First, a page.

- Sun protection
- About skin cancer
- Causes of skin cancer
- Check for signs of skin cancer
- Preventing skin cancer
- Vitamin D
- UV alert
- Nanoparticles and sunscreen
- SunSmart position statements
- Shop for sun protection products
- SunSmart schools and early childhood programs
- Sun protection in the workplace
- Campaigns and events
- Nutrition and physical activity
- Smoking and tobacco
- Reduce your risk
- Early detection
Causes of skin cancer
Australia has one of the highest rates of skin cancer in the world. Anyone can be at risk of developing skin cancer, though the risk increases as you get older.
The majority of skin cancers in Australia are caused by exposure to UV radiation in sunlight.
Sunburn has been associated with melanoma, the most deadly form of skin cancer.
In Australia almost 14% of adults, 24% of teenagers and 8% of children are sunburnt on summer weekends. Many people get sunburnt when they are taking part in water sports and activities at the beach or a pool, as well gardening at home or having a barbeque.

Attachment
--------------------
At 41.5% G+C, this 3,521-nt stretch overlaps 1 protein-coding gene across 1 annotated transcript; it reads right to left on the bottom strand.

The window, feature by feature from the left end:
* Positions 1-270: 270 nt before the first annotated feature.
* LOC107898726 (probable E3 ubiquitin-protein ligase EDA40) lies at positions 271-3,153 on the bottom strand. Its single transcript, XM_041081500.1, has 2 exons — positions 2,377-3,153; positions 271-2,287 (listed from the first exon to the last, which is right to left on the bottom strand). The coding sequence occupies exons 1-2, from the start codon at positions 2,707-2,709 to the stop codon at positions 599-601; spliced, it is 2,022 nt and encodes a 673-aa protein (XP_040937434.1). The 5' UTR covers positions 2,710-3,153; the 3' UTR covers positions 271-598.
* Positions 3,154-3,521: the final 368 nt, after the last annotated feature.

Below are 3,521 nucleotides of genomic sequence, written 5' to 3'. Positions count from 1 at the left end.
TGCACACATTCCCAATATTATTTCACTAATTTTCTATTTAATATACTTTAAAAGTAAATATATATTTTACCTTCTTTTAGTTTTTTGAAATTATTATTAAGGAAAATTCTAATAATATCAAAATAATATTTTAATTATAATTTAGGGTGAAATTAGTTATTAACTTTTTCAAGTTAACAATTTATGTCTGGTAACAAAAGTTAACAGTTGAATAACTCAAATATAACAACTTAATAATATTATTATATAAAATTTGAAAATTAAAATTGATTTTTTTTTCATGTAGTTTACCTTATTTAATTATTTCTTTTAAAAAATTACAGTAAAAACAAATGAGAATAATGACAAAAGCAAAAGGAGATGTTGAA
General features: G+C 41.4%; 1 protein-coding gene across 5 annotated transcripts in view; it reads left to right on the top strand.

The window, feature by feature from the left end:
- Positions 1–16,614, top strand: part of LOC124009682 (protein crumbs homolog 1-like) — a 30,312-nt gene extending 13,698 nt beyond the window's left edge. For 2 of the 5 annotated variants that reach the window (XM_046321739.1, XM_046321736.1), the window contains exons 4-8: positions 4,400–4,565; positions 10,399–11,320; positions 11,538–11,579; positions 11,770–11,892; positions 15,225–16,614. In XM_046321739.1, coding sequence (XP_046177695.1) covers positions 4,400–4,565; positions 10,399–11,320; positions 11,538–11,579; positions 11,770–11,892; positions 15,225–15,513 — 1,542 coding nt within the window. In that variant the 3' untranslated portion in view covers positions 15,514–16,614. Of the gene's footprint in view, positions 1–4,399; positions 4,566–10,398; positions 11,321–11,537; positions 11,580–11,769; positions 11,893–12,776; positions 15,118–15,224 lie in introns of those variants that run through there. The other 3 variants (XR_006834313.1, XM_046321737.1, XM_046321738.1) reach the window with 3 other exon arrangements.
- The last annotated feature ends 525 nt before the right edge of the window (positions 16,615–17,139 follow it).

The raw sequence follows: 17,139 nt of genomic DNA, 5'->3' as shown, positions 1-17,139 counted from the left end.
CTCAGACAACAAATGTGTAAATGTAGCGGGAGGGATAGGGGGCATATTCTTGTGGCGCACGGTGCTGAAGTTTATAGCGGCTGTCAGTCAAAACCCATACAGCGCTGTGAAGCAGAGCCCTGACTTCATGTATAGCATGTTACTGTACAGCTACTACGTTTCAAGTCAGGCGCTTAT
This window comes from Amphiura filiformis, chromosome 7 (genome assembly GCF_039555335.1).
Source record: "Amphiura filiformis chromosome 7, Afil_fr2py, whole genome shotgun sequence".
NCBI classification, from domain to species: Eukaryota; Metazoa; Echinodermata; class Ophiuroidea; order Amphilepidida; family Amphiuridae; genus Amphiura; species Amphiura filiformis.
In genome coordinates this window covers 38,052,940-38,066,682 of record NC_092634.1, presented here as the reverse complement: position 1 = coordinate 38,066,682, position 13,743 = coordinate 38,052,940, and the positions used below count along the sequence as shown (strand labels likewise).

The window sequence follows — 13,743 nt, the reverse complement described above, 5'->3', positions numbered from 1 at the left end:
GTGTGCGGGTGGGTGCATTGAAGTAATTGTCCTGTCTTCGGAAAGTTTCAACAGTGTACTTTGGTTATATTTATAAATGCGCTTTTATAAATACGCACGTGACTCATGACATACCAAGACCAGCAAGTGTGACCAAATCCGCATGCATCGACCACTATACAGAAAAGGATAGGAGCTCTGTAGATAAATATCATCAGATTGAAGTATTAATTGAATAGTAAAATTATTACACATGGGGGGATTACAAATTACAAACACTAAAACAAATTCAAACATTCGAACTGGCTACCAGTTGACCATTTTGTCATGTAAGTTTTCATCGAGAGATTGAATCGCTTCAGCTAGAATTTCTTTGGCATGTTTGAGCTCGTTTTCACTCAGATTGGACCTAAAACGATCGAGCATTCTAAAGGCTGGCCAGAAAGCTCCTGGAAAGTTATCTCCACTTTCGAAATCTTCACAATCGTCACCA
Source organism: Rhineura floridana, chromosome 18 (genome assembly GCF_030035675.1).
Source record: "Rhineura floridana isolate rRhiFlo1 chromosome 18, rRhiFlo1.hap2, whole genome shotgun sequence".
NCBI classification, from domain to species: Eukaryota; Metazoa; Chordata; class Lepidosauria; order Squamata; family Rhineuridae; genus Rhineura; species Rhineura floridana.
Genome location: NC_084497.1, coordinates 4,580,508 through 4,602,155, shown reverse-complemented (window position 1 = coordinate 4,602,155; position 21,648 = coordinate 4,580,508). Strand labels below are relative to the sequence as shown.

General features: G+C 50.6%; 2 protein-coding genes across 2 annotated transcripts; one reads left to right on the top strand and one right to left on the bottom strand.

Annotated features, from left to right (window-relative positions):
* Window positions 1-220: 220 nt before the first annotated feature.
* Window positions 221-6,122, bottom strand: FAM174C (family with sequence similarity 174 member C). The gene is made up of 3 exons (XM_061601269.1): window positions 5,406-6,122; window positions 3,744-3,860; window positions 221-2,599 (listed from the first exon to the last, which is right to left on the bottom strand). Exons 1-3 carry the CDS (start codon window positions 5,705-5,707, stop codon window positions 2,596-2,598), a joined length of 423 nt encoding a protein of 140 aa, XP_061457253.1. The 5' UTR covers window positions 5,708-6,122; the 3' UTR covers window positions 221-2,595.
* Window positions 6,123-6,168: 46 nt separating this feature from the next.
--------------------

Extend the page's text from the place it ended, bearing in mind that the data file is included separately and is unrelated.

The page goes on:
People are also sunburnt on cooler or overcast days when they mistakenly believe UV radiation is not as strong. This is untrue – you can still be sunburnt when the temperature is cool.
Sun exposure that doesn't result in burning can still cause damage to skin cells and increase your risk of developing skin cancer. Evidence suggests that regular exposure to UV radiation year after year can also lead to skin cancer.
A tan is not a sign of good health or wellbeing, despite many Australians referring to a “healthy tan”. Fifty per cent of Australian adults still hold the misguided belief that a tan looks healthy.
Tanning is a sign that you have been exposed to enough UV radiation (from the sun or solarium) to damage your skin. This will eventually cause loss of elasticity (wrinkles), sagging, yellowish discolouration and even brown patches to appear on your skin. Worst of all, it increases your risk of skin cancer.
A tan will offer limited protection from sunburn, but usually no more than SPF4, depending on your skin type. It does not protect from DNA damage, which can lead to skin cancer.
Some people who use fake tans mistakenly believe that a tan will provide them with protection against UV radiation. As a result, they may not take sun protection measures, putting them at greater risk of skin cancer. More information about fake tans is available in Cancer Council's position statement on fake tans.
Solariums emit UVA and UVB radiation, both known causes of cancer. Cancer Council Australia does not recommend solarium use for cosmetic tanning under any circumstances.
More information about solariums is available in Cancer Council's position statement on solariums.
- The Cancer Council Australia, National Sun Survey 2004.
For more information
This page was last updated on: Friday, May 17, 2013